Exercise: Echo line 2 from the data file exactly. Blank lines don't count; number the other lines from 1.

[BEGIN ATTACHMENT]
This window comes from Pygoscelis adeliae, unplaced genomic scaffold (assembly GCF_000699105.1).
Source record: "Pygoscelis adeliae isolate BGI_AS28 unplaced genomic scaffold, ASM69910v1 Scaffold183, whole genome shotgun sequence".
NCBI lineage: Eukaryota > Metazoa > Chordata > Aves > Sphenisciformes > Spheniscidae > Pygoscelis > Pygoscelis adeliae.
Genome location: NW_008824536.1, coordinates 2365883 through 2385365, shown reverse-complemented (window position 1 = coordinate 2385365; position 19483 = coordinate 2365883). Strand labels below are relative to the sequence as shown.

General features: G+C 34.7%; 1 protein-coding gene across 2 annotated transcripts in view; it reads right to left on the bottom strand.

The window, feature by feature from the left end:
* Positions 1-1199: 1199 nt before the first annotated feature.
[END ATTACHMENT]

Source record: "Pygoscelis adeliae isolate BGI_AS28 unplaced genomic scaffold, ASM69910v1 Scaffold183, whole genome shotgun sequence".